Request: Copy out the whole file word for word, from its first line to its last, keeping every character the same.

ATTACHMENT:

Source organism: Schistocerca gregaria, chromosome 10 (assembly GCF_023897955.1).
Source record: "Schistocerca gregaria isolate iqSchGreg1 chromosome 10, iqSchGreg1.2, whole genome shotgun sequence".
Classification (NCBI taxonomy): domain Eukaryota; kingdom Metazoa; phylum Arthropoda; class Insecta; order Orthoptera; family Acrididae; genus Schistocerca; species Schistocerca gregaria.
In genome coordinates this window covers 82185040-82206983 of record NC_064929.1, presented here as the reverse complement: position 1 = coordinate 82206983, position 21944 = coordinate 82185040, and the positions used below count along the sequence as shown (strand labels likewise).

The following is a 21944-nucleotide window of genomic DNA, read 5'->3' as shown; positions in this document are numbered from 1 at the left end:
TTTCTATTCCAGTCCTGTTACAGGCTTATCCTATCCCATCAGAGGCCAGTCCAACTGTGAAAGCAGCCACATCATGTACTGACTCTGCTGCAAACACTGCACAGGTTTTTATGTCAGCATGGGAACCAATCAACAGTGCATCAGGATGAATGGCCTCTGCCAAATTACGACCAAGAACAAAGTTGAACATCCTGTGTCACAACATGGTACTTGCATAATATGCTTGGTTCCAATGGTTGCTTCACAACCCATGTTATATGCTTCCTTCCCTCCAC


Source organism: Schistocerca gregaria, chromosome 10 (assembly GCF_023897955.1).
Source record: "Schistocerca gregaria isolate iqSchGreg1 chromosome 10, iqSchGreg1.2, whole genome shotgun sequence".
Classification (NCBI taxonomy): domain Eukaryota; kingdom Metazoa; phylum Arthropoda; class Insecta; order Orthoptera; family Acrididae; genus Schistocerca; species Schistocerca gregaria.
In genome coordinates this window covers 82185040-82206983 of record NC_064929.1, presented here as the reverse complement: position 1 = coordinate 82206983, position 21944 = coordinate 82185040, and the positions used below count along the sequence as shown (strand labels likewise).

The following is a 21944-nucleotide window of genomic DNA, read 5'->3' as shown; positions in this document are numbered from 1 at the left end:
TTTCTATTCCAGTCCTGTTACAGGCTTATCCTATCCCATCAGAGGCCAGTCCAACTGTGAAAGCAGCCACATCATGTACTGACTCTGCTGCAAACACTGCACAGGTTTTTATGTCAGCATGGGAACCAATCAACAGTGCATCAGGATGAATGGCCTCTGCCAAATTACGACCAAGAACAAAGTTGAACATCCTGTGTCACAACATGGTACTTGCATAATATGCTTGGTTCCAATGGTTGCTTCACAACCCATGTTATATGCTTCCTTCCCTCCAC